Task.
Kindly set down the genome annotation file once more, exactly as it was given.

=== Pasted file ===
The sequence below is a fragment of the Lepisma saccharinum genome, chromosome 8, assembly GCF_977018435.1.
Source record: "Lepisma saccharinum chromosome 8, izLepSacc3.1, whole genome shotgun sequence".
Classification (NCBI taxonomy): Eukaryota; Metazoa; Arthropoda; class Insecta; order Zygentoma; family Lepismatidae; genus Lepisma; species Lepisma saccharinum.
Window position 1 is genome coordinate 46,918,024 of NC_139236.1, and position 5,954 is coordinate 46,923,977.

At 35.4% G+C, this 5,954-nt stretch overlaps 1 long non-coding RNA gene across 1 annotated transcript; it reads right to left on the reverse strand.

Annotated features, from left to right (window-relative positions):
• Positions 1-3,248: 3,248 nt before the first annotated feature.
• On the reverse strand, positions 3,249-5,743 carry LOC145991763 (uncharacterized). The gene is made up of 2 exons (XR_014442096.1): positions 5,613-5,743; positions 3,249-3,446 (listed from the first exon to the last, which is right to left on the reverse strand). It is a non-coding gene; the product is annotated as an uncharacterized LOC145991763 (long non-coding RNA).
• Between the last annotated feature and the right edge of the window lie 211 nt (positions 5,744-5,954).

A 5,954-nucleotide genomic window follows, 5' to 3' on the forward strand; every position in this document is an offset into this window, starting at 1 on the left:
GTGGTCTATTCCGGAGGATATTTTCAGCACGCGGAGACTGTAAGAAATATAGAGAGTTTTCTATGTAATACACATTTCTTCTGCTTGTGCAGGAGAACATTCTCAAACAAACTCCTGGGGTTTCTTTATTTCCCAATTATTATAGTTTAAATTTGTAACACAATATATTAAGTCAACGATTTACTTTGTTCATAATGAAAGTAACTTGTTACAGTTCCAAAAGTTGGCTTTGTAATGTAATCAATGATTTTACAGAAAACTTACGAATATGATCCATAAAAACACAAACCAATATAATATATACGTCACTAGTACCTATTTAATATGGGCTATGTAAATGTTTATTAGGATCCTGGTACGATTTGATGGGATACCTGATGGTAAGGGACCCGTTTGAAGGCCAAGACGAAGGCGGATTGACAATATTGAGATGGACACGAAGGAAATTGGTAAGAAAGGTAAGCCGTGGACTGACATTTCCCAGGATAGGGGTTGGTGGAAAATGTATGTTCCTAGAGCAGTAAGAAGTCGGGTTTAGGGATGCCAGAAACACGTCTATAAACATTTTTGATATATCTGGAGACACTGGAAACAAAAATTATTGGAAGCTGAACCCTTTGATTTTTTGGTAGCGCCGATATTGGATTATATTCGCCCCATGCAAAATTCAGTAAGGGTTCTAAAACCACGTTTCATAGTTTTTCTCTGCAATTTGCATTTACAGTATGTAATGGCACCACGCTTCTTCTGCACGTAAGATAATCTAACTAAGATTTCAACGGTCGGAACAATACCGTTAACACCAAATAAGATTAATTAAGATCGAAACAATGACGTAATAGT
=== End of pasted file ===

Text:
The sequence below is a fragment of the Lepisma saccharinum genome, chromosome 8, assembly GCF_977018435.1.
Source record: "Lepisma saccharinum chromosome 8, izLepSacc3.1, whole genome shotgun sequence".
Classification (NCBI taxonomy): Eukaryota; Metazoa; Arthropoda; class Insecta; order Zygentoma; family Lepismatidae; genus Lepisma; species Lepisma saccharinum.
Window position 1 is genome coordinate 46,918,024 of NC_139236.1, and position 5,954 is coordinate 46,923,977.

At 35.4% G+C, this 5,954-nt stretch overlaps 1 long non-coding RNA gene across 1 annotated transcript; it reads right to left on the reverse strand.

Annotated features, from left to right (window-relative positions):
• Positions 1-3,248: 3,248 nt before the first annotated feature.
• On the reverse strand, positions 3,249-5,743 carry LOC145991763 (uncharacterized). The gene is made up of 2 exons (XR_014442096.1): positions 5,613-5,743; positions 3,249-3,446 (listed from the first exon to the last, which is right to left on the reverse strand). It is a non-coding gene; the product is annotated as an uncharacterized LOC145991763 (long non-coding RNA).
• Between the last annotated feature and the right edge of the window lie 211 nt (positions 5,744-5,954).

A 5,954-nucleotide genomic window follows, 5' to 3' on the forward strand; every position in this document is an offset into this window, starting at 1 on the left:
GTGGTCTATTCCGGAGGATATTTTCAGCACGCGGAGACTGTAAGAAATATAGAGAGTTTTCTATGTAATACACATTTCTTCTGCTTGTGCAGGAGAACATTCTCAAACAAACTCCTGGGGTTTCTTTATTTCCCAATTATTATAGTTTAAATTTGTAACACAATATATTAAGTCAACGATTTACTTTGTTCATAATGAAAGTAACTTGTTACAGTTCCAAAAGTTGGCTTTGTAATGTAATCAATGATTTTACAGAAAACTTACGAATATGATCCATAAAAACACAAACCAATATAATATATACGTCACTAGTACCTATTTAATATGGGCTATGTAAATGTTTATTAGGATCCTGGTACGATTTGATGGGATACCTGATGGTAAGGGACCCGTTTGAAGGCCAAGACGAAGGCGGATTGACAATATTGAGATGGACACGAAGGAAATTGGTAAGAAAGGTAAGCCGTGGACTGACATTTCCCAGGATAGGGGTTGGTGGAAAATGTATGTTCCTAGAGCAGTAAGAAGTCGGGTTTAGGGATGCCAGAAACACGTCTATAAACATTTTTGATATATCTGGAGACACTGGAAACAAAAATTATTGGAAGCTGAACCCTTTGATTTTTTGGTAGCGCCGATATTGGATTATATTCGCCCCATGCAAAATTCAGTAAGGGTTCTAAAACCACGTTTCATAGTTTTTCTCTGCAATTTGCATTTACAGTATGTAATGGCACCACGCTTCTTCTGCACGTAAGATAATCTAACTAAGATTTCAACGGTCGGAACAATACCGTTAACACCAAATAAGATTAATTAAGATCGAAACAATGACGTAATAGT